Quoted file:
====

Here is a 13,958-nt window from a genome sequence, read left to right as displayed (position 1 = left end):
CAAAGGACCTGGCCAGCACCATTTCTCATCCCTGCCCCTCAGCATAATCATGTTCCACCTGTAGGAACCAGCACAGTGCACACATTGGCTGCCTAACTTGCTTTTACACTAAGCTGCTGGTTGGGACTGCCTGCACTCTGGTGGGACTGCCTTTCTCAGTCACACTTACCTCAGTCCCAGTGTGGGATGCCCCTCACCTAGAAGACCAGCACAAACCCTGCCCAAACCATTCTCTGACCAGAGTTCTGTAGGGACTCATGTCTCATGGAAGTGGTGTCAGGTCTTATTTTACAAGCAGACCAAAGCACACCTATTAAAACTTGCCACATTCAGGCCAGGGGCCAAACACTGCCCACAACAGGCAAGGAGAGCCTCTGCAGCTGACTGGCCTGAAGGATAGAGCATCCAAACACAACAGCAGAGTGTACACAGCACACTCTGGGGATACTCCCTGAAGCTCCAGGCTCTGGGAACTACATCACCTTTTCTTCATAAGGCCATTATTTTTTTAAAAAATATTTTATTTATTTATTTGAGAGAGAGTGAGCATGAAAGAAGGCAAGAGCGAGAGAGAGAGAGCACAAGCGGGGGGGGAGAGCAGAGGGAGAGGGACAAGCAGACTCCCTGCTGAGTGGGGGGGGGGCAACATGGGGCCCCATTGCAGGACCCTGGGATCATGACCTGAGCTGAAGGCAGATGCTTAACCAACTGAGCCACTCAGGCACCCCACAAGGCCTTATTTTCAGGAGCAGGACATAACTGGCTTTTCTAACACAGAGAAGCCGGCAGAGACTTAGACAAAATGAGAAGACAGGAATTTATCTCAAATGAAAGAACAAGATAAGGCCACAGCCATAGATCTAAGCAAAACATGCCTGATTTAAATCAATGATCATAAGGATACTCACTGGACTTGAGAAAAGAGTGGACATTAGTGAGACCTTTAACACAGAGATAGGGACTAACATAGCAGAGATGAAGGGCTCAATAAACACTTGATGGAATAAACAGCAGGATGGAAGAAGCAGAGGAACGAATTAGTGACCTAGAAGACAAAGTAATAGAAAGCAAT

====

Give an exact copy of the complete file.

Here is a 13,958-nt window from a genome sequence, read left to right as displayed (position 1 = left end):
CAAAGGACCTGGCCAGCACCATTTCTCATCCCTGCCCCTCAGCATAATCATGTTCCACCTGTAGGAACCAGCACAGTGCACACATTGGCTGCCTAACTTGCTTTTACACTAAGCTGCTGGTTGGGACTGCCTGCACTCTGGTGGGACTGCCTTTCTCAGTCACACTTACCTCAGTCCCAGTGTGGGATGCCCCTCACCTAGAAGACCAGCACAAACCCTGCCCAAACCATTCTCTGACCAGAGTTCTGTAGGGACTCATGTCTCATGGAAGTGGTGTCAGGTCTTATTTTACAAGCAGACCAAAGCACACCTATTAAAACTTGCCACATTCAGGCCAGGGGCCAAACACTGCCCACAACAGGCAAGGAGAGCCTCTGCAGCTGACTGGCCTGAAGGATAGAGCATCCAAACACAACAGCAGAGTGTACACAGCACACTCTGGGGATACTCCCTGAAGCTCCAGGCTCTGGGAACTACATCACCTTTTCTTCATAAGGCCATTATTTTTTTAAAAAATATTTTATTTATTTATTTGAGAGAGAGTGAGCATGAAAGAAGGCAAGAGCGAGAGAGAGAGAGCACAAGCGGGGGGGGAGAGCAGAGGGAGAGGGACAAGCAGACTCCCTGCTGAGTGGGGGGGGGGCAACATGGGGCCCCATTGCAGGACCCTGGGATCATGACCTGAGCTGAAGGCAGATGCTTAACCAACTGAGCCACTCAGGCACCCCACAAGGCCTTATTTTCAGGAGCAGGACATAACTGGCTTTTCTAACACAGAGAAGCCGGCAGAGACTTAGACAAAATGAGAAGACAGGAATTTATCTCAAATGAAAGAACAAGATAAGGCCACAGCCATAGATCTAAGCAAAACATGCCTGATTTAAATCAATGATCATAAGGATACTCACTGGACTTGAGAAAAGAGTGGACATTAGTGAGACCTTTAACACAGAGATAGGGACTAACATAGCAGAGATGAAGGGCTCAATAAACACTTGATGGAATAAACAGCAGGATGGAAGAAGCAGAGGAACGAATTAGTGACCTAGAAGACAAAGTAATAGAAAGCAAT